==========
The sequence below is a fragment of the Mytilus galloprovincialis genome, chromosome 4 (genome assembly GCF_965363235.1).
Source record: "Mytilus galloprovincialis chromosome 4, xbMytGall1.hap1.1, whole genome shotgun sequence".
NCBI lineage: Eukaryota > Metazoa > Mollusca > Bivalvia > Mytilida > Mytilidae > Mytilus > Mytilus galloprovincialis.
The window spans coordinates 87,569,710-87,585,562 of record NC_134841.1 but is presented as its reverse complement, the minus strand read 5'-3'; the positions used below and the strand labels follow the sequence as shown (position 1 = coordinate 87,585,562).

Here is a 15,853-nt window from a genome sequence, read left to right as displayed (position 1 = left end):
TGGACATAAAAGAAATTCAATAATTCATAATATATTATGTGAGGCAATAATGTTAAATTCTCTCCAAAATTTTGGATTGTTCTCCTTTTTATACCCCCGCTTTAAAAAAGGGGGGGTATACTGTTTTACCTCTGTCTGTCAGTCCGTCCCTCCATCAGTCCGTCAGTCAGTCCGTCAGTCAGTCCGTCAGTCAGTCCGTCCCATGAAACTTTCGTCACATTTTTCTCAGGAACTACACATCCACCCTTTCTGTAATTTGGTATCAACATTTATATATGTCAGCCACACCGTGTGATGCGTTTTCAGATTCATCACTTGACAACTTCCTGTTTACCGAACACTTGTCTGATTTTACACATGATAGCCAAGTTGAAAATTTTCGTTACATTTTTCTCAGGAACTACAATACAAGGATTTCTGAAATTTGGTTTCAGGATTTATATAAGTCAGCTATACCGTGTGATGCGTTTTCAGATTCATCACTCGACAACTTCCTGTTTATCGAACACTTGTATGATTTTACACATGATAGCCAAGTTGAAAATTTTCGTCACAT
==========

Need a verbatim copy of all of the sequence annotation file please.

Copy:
The sequence below is a fragment of the Mytilus galloprovincialis genome, chromosome 4 (genome assembly GCF_965363235.1).
Source record: "Mytilus galloprovincialis chromosome 4, xbMytGall1.hap1.1, whole genome shotgun sequence".
NCBI lineage: Eukaryota > Metazoa > Mollusca > Bivalvia > Mytilida > Mytilidae > Mytilus > Mytilus galloprovincialis.
The window spans coordinates 87,569,710-87,585,562 of record NC_134841.1 but is presented as its reverse complement, the minus strand read 5'-3'; the positions used below and the strand labels follow the sequence as shown (position 1 = coordinate 87,585,562).

Here is a 15,853-nt window from a genome sequence, read left to right as displayed (position 1 = left end):
TGGACATAAAAGAAATTCAATAATTCATAATATATTATGTGAGGCAATAATGTTAAATTCTCTCCAAAATTTTGGATTGTTCTCCTTTTTATACCCCCGCTTTAAAAAAGGGGGGGTATACTGTTTTACCTCTGTCTGTCAGTCCGTCCCTCCATCAGTCCGTCAGTCAGTCCGTCAGTCAGTCCGTCAGTCAGTCCGTCCCATGAAACTTTCGTCACATTTTTCTCAGGAACTACACATCCACCCTTTCTGTAATTTGGTATCAACATTTATATATGTCAGCCACACCGTGTGATGCGTTTTCAGATTCATCACTTGACAACTTCCTGTTTACCGAACACTTGTCTGATTTTACACATGATAGCCAAGTTGAAAATTTTCGTTACATTTTTCTCAGGAACTACAATACAAGGATTTCTGAAATTTGGTTTCAGGATTTATATAAGTCAGCTATACCGTGTGATGCGTTTTCAGATTCATCACTCGACAACTTCCTGTTTATCGAACACTTGTATGATTTTACACATGATAGCCAAGTTGAAAATTTTCGTCACAT